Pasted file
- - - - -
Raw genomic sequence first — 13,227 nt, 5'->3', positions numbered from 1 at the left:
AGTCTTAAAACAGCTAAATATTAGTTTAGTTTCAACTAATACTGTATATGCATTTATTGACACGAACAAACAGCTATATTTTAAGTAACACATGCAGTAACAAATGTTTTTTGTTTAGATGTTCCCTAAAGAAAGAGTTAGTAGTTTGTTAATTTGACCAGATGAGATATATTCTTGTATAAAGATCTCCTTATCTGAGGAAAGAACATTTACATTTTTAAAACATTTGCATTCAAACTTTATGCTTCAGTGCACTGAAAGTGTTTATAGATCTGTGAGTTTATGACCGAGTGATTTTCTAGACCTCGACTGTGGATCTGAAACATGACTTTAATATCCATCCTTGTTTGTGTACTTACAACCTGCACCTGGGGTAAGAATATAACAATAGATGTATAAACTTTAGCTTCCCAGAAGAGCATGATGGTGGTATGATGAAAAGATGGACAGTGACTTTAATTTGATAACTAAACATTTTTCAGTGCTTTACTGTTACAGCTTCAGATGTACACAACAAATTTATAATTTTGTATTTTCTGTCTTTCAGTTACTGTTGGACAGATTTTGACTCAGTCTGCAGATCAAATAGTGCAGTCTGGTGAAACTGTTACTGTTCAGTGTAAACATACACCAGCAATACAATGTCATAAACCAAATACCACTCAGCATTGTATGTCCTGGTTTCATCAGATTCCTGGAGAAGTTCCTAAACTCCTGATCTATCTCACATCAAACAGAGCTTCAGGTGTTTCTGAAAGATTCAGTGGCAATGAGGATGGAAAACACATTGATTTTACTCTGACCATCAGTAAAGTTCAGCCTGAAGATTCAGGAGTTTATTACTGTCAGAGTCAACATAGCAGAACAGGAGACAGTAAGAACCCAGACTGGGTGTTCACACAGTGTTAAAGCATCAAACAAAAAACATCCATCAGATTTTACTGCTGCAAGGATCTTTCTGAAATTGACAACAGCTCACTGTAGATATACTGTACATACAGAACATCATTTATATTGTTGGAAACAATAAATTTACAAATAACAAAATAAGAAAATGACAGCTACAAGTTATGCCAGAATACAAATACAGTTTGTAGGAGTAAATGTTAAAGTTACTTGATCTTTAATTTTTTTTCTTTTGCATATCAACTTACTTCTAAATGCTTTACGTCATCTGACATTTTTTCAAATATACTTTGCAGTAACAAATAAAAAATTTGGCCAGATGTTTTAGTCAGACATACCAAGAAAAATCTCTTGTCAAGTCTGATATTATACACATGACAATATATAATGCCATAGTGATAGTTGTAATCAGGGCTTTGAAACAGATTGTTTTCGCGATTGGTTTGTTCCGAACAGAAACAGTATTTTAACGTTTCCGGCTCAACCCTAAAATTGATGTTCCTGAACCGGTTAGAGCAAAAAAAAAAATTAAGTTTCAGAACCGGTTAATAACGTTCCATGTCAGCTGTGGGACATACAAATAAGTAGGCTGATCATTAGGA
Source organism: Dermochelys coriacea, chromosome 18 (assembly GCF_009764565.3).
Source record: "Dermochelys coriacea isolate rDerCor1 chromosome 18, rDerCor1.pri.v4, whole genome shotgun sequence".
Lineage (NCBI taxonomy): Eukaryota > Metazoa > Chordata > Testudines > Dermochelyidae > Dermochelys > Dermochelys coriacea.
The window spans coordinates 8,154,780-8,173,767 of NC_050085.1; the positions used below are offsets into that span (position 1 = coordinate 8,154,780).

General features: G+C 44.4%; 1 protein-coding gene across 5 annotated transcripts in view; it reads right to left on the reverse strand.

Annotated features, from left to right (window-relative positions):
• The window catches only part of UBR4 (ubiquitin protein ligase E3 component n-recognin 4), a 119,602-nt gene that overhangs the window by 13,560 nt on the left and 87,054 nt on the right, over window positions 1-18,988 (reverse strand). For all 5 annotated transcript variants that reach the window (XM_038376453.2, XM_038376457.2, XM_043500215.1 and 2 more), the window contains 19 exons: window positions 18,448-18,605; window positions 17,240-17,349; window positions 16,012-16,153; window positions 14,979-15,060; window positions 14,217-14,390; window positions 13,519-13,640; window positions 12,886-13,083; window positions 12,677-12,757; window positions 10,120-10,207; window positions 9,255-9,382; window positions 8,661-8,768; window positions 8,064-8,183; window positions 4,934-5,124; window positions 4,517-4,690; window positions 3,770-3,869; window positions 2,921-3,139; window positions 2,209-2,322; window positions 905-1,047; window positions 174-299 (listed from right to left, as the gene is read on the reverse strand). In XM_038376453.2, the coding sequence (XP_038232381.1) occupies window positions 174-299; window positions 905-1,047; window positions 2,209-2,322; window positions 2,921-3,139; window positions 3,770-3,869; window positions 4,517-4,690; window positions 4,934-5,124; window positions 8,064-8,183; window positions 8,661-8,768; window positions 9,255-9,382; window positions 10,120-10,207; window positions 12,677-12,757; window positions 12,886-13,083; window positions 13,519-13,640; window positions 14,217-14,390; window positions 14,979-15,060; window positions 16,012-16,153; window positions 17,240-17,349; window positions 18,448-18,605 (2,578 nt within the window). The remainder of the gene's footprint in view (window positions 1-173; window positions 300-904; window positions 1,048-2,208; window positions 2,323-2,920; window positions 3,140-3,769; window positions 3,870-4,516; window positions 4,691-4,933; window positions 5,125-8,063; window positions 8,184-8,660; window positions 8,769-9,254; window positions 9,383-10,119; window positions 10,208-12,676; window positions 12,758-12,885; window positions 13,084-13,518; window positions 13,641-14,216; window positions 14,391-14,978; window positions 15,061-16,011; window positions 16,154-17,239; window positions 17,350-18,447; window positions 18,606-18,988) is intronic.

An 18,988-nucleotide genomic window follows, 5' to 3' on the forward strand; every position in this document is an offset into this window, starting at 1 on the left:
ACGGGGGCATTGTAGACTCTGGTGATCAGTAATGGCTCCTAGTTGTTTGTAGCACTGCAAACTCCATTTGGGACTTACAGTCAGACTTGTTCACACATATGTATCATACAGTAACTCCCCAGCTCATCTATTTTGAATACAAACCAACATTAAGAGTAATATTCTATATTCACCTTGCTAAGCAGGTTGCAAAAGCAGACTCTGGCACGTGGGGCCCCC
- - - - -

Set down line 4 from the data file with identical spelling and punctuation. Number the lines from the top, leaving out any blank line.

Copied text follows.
Source record: "Dermochelys coriacea isolate rDerCor1 chromosome 18, rDerCor1.pri.v4, whole genome shotgun sequence".